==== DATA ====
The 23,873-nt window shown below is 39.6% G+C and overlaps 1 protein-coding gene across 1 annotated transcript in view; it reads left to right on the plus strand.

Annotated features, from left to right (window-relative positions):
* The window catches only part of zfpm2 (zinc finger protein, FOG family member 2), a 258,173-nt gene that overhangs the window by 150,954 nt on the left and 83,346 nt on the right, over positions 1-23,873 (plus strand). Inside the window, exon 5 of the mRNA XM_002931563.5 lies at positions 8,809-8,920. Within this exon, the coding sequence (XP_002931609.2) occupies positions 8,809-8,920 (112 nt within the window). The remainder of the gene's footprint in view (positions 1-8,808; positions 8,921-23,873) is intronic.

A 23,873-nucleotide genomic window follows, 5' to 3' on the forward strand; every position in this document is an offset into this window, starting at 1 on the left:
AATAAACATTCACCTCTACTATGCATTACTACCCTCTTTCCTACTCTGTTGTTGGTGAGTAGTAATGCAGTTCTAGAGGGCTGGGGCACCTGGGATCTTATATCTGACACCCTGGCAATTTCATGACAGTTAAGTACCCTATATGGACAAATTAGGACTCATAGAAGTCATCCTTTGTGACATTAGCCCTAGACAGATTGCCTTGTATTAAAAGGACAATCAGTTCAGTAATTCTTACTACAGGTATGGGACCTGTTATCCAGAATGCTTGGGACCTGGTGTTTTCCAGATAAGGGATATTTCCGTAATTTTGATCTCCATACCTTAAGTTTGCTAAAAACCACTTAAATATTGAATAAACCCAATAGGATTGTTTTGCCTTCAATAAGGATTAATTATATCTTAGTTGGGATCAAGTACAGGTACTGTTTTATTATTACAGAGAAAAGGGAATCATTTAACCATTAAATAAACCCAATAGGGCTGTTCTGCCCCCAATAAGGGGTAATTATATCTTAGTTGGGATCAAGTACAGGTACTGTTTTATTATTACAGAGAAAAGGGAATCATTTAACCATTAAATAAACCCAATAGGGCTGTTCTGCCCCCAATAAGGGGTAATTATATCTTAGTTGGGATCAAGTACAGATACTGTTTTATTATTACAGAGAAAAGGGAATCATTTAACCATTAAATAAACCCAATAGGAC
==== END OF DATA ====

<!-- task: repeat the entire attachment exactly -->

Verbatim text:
The 23,873-nt window shown below is 39.6% G+C and overlaps 1 protein-coding gene across 1 annotated transcript in view; it reads left to right on the plus strand.

Annotated features, from left to right (window-relative positions):
* The window catches only part of zfpm2 (zinc finger protein, FOG family member 2), a 258,173-nt gene that overhangs the window by 150,954 nt on the left and 83,346 nt on the right, over positions 1-23,873 (plus strand). Inside the window, exon 5 of the mRNA XM_002931563.5 lies at positions 8,809-8,920. Within this exon, the coding sequence (XP_002931609.2) occupies positions 8,809-8,920 (112 nt within the window). The remainder of the gene's footprint in view (positions 1-8,808; positions 8,921-23,873) is intronic.

A 23,873-nucleotide genomic window follows, 5' to 3' on the forward strand; every position in this document is an offset into this window, starting at 1 on the left:
AATAAACATTCACCTCTACTATGCATTACTACCCTCTTTCCTACTCTGTTGTTGGTGAGTAGTAATGCAGTTCTAGAGGGCTGGGGCACCTGGGATCTTATATCTGACACCCTGGCAATTTCATGACAGTTAAGTACCCTATATGGACAAATTAGGACTCATAGAAGTCATCCTTTGTGACATTAGCCCTAGACAGATTGCCTTGTATTAAAAGGACAATCAGTTCAGTAATTCTTACTACAGGTATGGGACCTGTTATCCAGAATGCTTGGGACCTGGTGTTTTCCAGATAAGGGATATTTCCGTAATTTTGATCTCCATACCTTAAGTTTGCTAAAAACCACTTAAATATTGAATAAACCCAATAGGATTGTTTTGCCTTCAATAAGGATTAATTATATCTTAGTTGGGATCAAGTACAGGTACTGTTTTATTATTACAGAGAAAAGGGAATCATTTAACCATTAAATAAACCCAATAGGGCTGTTCTGCCCCCAATAAGGGGTAATTATATCTTAGTTGGGATCAAGTACAGGTACTGTTTTATTATTACAGAGAAAAGGGAATCATTTAACCATTAAATAAACCCAATAGGGCTGTTCTGCCCCCAATAAGGGGTAATTATATCTTAGTTGGGATCAAGTACAGATACTGTTTTATTATTACAGAGAAAAGGGAATCATTTAACCATTAAATAAACCCAATAGGAC